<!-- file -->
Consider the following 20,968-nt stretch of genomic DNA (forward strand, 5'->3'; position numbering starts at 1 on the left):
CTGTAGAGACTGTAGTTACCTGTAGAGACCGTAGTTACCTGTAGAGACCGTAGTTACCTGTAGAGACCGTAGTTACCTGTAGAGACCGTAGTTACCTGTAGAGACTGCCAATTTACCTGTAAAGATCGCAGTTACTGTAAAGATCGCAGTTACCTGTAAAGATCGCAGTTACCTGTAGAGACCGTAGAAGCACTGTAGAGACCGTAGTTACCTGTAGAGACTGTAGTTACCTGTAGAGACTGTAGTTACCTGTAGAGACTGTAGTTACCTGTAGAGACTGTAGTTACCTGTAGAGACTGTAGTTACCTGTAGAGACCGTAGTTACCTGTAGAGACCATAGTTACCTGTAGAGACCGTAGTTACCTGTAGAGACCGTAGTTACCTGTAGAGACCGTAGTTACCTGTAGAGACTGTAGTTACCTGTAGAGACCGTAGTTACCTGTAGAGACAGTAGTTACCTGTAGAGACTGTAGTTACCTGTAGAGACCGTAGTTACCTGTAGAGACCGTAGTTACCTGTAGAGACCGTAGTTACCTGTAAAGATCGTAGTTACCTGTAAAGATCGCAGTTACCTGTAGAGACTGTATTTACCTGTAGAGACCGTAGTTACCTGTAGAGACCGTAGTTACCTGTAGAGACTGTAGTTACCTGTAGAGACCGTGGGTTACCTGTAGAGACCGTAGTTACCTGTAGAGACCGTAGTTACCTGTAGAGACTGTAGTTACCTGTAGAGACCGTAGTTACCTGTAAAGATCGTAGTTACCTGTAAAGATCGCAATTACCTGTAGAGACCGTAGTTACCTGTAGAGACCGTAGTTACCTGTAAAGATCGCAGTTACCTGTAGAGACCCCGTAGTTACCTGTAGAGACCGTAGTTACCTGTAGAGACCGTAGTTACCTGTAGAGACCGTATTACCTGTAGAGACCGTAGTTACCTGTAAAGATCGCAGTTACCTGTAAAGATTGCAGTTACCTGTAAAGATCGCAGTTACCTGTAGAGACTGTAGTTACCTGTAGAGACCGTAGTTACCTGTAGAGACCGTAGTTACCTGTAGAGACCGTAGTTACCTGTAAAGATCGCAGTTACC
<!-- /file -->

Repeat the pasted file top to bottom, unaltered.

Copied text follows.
Consider the following 20,968-nt stretch of genomic DNA (forward strand, 5'->3'; position numbering starts at 1 on the left):
CTGTAGAGACTGTAGTTACCTGTAGAGACCGTAGTTACCTGTAGAGACCGTAGTTACCTGTAGAGACCGTAGTTACCTGTAGAGACCGTAGTTACCTGTAGAGACTGCCAATTTACCTGTAAAGATCGCAGTTACTGTAAAGATCGCAGTTACCTGTAAAGATCGCAGTTACCTGTAGAGACCGTAGAAGCACTGTAGAGACCGTAGTTACCTGTAGAGACTGTAGTTACCTGTAGAGACTGTAGTTACCTGTAGAGACTGTAGTTACCTGTAGAGACTGTAGTTACCTGTAGAGACTGTAGTTACCTGTAGAGACCGTAGTTACCTGTAGAGACCATAGTTACCTGTAGAGACCGTAGTTACCTGTAGAGACCGTAGTTACCTGTAGAGACCGTAGTTACCTGTAGAGACTGTAGTTACCTGTAGAGACCGTAGTTACCTGTAGAGACAGTAGTTACCTGTAGAGACTGTAGTTACCTGTAGAGACCGTAGTTACCTGTAGAGACCGTAGTTACCTGTAGAGACCGTAGTTACCTGTAAAGATCGTAGTTACCTGTAAAGATCGCAGTTACCTGTAGAGACTGTATTTACCTGTAGAGACCGTAGTTACCTGTAGAGACCGTAGTTACCTGTAGAGACTGTAGTTACCTGTAGAGACCGTGGGTTACCTGTAGAGACCGTAGTTACCTGTAGAGACCGTAGTTACCTGTAGAGACTGTAGTTACCTGTAGAGACCGTAGTTACCTGTAAAGATCGTAGTTACCTGTAAAGATCGCAATTACCTGTAGAGACCGTAGTTACCTGTAGAGACCGTAGTTACCTGTAAAGATCGCAGTTACCTGTAGAGACCCCGTAGTTACCTGTAGAGACCGTAGTTACCTGTAGAGACCGTAGTTACCTGTAGAGACCGTATTACCTGTAGAGACCGTAGTTACCTGTAAAGATCGCAGTTACCTGTAAAGATTGCAGTTACCTGTAAAGATCGCAGTTACCTGTAGAGACTGTAGTTACCTGTAGAGACCGTAGTTACCTGTAGAGACCGTAGTTACCTGTAGAGACCGTAGTTACCTGTAAAGATCGCAGTTACC